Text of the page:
Area of the polygon described by vertices placed for each tone of the scale dodecimetrically around a unit circle, ie a circle with radius of 1.

1.616

Polygon Perimeter

Perimeter of the polygon described by vertices placed for each tone of the scale dodecimetrically around a unit circle.

5.346

Myhill Property

A scale has Myhill Property if the Interval Spectra has exactly two specific intervals for every generic interval.

no

Balanced

A scale is balanced if the distribution of its tones would satisfy the "centrifuge problem", ie are placed such that it would balance on its centre point.

no

Ridge Tones

Ridge Tones are those that appear in all transpositions of a scale upon the members of that scale. Ridge Tones correspond directly with axes of reflective symmetry.

[7]

Propriety

Also known as Rothenberg Propriety, named after its inventor. Propriety describes whether every specific interval is uniquely mapped to a generic interval. A scale is either "Proper", "Strictly Proper", or "Improper".

Proper

Common Triads

There are no common triads (major, minor, augmented and diminished) that can be formed using notes in this scale.

Modes

Modes are the rotational transformation of this scale. Scale 165 can be rotated to make 3 other scales. The 1st mode is itself.

2nd mode:
Scale 1065
Scale 1065, Ian Ring Music Theory
3rd mode:
Scale 645
Scale 645, Ian Ring Music Theory
4th mode:
Scale 1185
Scale 1185: Genus Primum Inverse, Ian Ring Music TheoryGenus Primum Inverse

Prime

This is the prime form of this scale.

Complement

The tetratonic modal family [165, 1065, 645, 1185] (Forte: 4-23) is the complement of the octatonic modal family [1455, 1515, 1725, 1965, 2775, 2805, 3435, 3765] (Forte: 8-23)

Inverse

The inverse of a scale is a reflection using the root as its axis. The inverse of 165 is 1185

Scale 1185Scale 1185: Genus Primum Inverse, Ian Ring Music TheoryGenus Primum Inverse

Transformations:

T0 165  T0I 1185
T1 330  T1I 2370
T2 660  T2I 645
T3 1320  T3I 1290
T4 2640  T4I 2580
T5 1185  T5I 1065
T6 2370  T6I 2130
T7 645  T7I 165
T8 1290  T8I 330
T9 2580  T9I 660
T10 1065  T10I 1320
T11 2130  T11I 2640

Nearby Scales:

These are other scales that are similar to this one, created by adding a tone, removing a tone, or moving one note up or down a semitone.

Scale 167Scale 167, Ian Ring Music Theory
Scale 161Scale 161: Raga Sarvasri, Ian Ring Music TheoryRaga Sarvasri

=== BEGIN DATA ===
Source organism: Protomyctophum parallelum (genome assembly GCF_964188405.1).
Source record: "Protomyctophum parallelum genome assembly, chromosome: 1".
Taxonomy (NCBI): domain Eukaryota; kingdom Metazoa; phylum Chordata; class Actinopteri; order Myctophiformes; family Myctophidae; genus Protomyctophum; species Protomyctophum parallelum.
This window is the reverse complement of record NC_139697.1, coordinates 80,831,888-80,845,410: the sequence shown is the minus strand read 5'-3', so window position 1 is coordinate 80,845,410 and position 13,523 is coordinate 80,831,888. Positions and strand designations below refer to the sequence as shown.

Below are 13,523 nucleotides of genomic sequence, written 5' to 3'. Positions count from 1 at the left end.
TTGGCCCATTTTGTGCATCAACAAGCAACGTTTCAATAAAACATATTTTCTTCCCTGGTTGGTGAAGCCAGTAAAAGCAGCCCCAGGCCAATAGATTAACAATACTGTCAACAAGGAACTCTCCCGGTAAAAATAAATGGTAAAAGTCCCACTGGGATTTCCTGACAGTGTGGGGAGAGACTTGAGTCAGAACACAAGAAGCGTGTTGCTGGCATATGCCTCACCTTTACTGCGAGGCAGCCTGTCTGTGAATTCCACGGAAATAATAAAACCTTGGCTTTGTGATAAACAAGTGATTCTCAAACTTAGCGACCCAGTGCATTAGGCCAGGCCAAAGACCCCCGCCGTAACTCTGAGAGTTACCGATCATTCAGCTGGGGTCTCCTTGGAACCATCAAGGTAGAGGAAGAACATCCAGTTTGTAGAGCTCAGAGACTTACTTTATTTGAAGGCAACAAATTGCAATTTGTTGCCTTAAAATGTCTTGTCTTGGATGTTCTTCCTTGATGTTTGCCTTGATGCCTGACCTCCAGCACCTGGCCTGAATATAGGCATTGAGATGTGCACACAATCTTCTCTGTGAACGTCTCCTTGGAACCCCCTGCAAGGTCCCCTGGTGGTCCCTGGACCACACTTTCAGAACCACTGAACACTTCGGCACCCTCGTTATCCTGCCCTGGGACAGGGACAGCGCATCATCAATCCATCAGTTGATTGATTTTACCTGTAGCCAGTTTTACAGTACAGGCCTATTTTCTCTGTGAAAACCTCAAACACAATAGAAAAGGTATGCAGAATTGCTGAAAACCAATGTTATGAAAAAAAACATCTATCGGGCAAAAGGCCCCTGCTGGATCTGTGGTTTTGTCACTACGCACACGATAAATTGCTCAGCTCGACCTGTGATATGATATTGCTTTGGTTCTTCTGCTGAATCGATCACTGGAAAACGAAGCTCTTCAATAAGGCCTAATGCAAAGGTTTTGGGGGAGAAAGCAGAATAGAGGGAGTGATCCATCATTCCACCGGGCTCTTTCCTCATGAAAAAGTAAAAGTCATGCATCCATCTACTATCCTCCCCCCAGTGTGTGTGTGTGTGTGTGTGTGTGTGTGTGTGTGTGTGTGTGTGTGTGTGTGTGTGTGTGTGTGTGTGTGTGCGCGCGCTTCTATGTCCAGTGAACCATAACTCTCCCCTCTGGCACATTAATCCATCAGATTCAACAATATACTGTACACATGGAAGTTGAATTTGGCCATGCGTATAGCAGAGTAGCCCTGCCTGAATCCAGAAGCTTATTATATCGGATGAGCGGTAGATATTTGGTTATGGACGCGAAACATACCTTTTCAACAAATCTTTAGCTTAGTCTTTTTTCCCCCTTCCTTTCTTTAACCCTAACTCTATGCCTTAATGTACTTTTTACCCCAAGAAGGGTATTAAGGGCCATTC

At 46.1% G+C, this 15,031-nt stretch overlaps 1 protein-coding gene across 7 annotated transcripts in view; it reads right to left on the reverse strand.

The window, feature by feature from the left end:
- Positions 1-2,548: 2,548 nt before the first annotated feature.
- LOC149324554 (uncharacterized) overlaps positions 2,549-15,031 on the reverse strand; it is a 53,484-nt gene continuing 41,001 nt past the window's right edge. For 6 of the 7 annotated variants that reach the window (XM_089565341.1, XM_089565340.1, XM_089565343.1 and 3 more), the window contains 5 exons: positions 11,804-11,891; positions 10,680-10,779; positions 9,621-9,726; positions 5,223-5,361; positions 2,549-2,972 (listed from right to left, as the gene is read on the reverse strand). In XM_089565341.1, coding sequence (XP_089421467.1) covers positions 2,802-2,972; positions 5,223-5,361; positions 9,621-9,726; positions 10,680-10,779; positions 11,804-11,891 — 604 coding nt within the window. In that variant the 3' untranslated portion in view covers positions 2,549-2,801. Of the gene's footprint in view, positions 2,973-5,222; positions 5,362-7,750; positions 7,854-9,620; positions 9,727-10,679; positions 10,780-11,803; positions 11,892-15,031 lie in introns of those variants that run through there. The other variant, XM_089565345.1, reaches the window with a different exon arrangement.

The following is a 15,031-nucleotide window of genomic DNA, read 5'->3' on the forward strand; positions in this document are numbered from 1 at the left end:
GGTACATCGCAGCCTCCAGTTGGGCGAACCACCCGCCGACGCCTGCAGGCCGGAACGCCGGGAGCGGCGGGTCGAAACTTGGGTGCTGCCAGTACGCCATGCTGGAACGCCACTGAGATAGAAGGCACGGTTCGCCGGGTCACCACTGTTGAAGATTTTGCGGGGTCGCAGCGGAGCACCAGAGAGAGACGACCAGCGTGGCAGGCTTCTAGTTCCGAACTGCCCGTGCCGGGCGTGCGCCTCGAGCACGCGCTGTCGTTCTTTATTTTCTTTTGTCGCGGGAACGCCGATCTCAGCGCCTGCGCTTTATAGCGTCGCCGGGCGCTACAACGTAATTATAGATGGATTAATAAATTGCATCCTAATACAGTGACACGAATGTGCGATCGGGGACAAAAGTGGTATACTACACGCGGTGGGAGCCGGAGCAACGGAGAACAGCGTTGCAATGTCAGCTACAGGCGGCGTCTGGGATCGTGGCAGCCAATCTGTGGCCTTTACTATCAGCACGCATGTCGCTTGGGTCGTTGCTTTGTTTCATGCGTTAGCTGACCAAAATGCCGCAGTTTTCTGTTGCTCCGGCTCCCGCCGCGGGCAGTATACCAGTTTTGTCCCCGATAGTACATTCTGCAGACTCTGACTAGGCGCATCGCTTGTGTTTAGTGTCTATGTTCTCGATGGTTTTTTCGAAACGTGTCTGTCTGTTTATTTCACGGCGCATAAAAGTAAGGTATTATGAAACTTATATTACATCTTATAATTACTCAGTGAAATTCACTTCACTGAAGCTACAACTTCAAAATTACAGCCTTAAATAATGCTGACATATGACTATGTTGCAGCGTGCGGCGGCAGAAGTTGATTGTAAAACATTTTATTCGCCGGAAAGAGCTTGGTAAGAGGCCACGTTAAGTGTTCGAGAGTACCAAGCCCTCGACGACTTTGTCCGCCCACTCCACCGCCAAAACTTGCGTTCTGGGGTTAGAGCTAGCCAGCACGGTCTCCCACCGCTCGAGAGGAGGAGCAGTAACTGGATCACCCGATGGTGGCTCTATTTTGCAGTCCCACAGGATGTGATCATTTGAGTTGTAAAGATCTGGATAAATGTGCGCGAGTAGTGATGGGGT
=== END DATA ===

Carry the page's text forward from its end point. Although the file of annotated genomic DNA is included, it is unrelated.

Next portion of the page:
Scale 163Scale 163, Ian Ring Music Theory
Scale 169Scale 169: Vietnamese Tetratonic, Ian Ring Music TheoryVietnamese Tetratonic
Scale 173Scale 173: Raga Purnalalita, Ian Ring Music TheoryRaga Purnalalita
Scale 181Scale 181: Raga Budhamanohari, Ian Ring Music TheoryRaga Budhamanohari
Scale 133Scale 133, Ian Ring Music Theory
Scale 149Scale 149: Eskimo Tetratonic, Ian Ring Music TheoryEskimo Tetratonic
Scale 197Scale 197, Ian Ring Music Theory
Scale 229Scale 229, Ian Ring Music Theory
Scale 37Scale 37, Ian Ring Music Theory
Scale 101Scale 101, Ian Ring Music Theory
Scale 293Scale 293: Raga Haripriya, Ian Ring Music TheoryRaga Haripriya
Scale 421Scale 421: Han-kumoi, Ian Ring Music TheoryHan-kumoi
Scale 677Scale 677: Scottish Pentatonic, Ian Ring Music TheoryScottish Pentatonic
Scale 1189Scale 1189: Suspended Pentatonic, Ian Ring Music TheorySuspended Pentatonic
Scale 2213Scale 2213: Raga Desh, Ian Ring Music TheoryRaga Desh

This scale analysis was created by Ian Ring, Canadian Composer of works for Piano, and total music theory nerd. Scale notation generated by VexFlow, graph visualization by Graphviz, and MIDI playback by MIDI.js. Some scale names used on this and other pages are ©2005 William Zeitler (http://allthescales.org) used with permission.

Pitch spelling algorithm employed here is adapted from a method by Uzay Bora, Baris Tekin Tezel, and Alper Vahaplar. (An algorithm for spelling the pitches of any musical scale) Contact authors Patent owner: Dokuz Eylül University, Used with Permission. Contact TTO

Tons of background resources contributed to the production of this summary; for a list of these peruse this Bibliography. Special thanks to Richard Repp for helping with technical accuracy.